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U.S. Relatives of Sept. 11 Victims Travel to Afghanistan

Interview by Scott Harris. | 05.02.2002 18:43

* Derrill Bodley, whose daughter was killed
in the Sept. 11 attack, describes his experience
meeting with relatives of Afghan victims of the
U.S. bombing campaign there.

U.S. Relatives of Sept. 11 Victims Travel
to Afghanistan to Learn About the Other "Ground Zero"
Interview by Scott Harris.

* Derrill Bodley, whose daughter was killed
in the Sept. 11 attack, describes his experience
meeting with relatives of Afghan victims of the
U.S. bombing campaign there.

Across the country, relatives of people killed in the Sept. 11 terrorist
attacks mostly grieve in private, isolated from the U.S. war in
Afghanistan intended to capture and punish those responsible for the
carnage. But a unique group of U.S. citizens who lost loved ones during
September's attacks in New York, Washington and Pennsylvania expressed
their grief publicly when they recently traveled to Afghanistan to visit
the "other ground zero."

Global Exchange, a San Francisco-based social justice advocacy group,
organized this "victim to victim" delegation, which brought four
Americans who lost family members in the terror assault to Afghanistan,
where they met Afghans whose own relatives were killed or injured in the
U.S. bombing campaign there.

While in Afghanistan, Global Exchange delegates delivered compensation
claims to the U.S. Embassy in Kabul on behalf of Afghans they met who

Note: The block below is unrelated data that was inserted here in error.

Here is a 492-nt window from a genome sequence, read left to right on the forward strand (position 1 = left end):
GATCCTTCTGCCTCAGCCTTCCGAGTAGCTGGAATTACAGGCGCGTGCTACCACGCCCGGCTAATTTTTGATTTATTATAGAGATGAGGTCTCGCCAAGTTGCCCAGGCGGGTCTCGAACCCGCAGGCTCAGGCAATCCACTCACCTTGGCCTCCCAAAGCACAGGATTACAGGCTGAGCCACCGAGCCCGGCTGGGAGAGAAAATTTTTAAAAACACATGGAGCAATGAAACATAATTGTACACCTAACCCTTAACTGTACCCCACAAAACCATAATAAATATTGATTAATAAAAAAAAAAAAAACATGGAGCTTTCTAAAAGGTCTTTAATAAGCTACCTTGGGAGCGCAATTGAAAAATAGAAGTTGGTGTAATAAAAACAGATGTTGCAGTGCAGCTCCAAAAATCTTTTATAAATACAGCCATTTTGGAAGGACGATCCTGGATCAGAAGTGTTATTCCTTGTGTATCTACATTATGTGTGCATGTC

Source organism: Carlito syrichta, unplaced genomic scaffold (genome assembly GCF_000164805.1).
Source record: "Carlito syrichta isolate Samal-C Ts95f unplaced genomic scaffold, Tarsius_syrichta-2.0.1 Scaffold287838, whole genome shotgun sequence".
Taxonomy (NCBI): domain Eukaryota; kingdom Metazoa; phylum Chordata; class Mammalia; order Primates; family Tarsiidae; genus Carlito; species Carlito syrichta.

lost loved ones or homes as a result of American bombs. Estimates of
civilian deaths in Afghanistan resulting from U.S. air strikes range
from 1,000 to 4,000.

Derrill Bodley, whose daughter was killed in the Sept. 11 attack, was
among those who recently traveled to Afghanistan with Global Exchange.
Deora, Bodley's 20-year-old daughter, boarded United Airlines Flight 93
on the morning of Sept. 11th. Her plane was hijacked and later crashed
in Pennsylvania, killing all on board. Between The Lines' Scott Harris
spoke with Derrill Bodley, a professor of music in California, who talks
about his late daughter, his experience in Afghanistan and his desire
that aid reach the victims of violence wherever they are.

Derrill Bodley: Well, she seemed to be developing into quite the adult
person. She was 20 years old and went to Santa Clara University, and was
majoring in psychology with a little bit of French. Along the way, she
did work for an elementary school, which was just down the street from
her university, teaching second grade kids to read. She was a helping
person. Her friends found her the person they could go and talk to, just
to work things out. That was the kind of person she was.

Between The Lines: What are some of the experiences you had in meeting
Afghan victims of violence incurred during the U.S. bombing there? Could
you describe some of your encounters?

Derrill Bodley: Well, there were two in particular. I think we went and
saw five families. One of them, a man had lost his daughter, five years
old, to a bomb. So he was in quite a similar situation to me. And
there's a picture or two in the press of me and him consoling each
other. I felt his grief, he felt mine. He was also telling us about the
other kinds of difficulties that were going on with his family as a
result of the bombing. Because unlike us, the bombs that were dropped on
homes, were dropped on where people were living. The World Trade Center
-- while it's a tragic devastation -- it's a little different. I'm not
saying it's any less than sitting in your home and a bomb dropping on

Another family was a woman who had a 20-year-old son. I believe her
husband had been lost in the mujahideen wars earlier. And so the
20-year-old son was the breadwinner of the family. It's very difficult
for a family without a male breadwinner to survive in Afghanistan. It's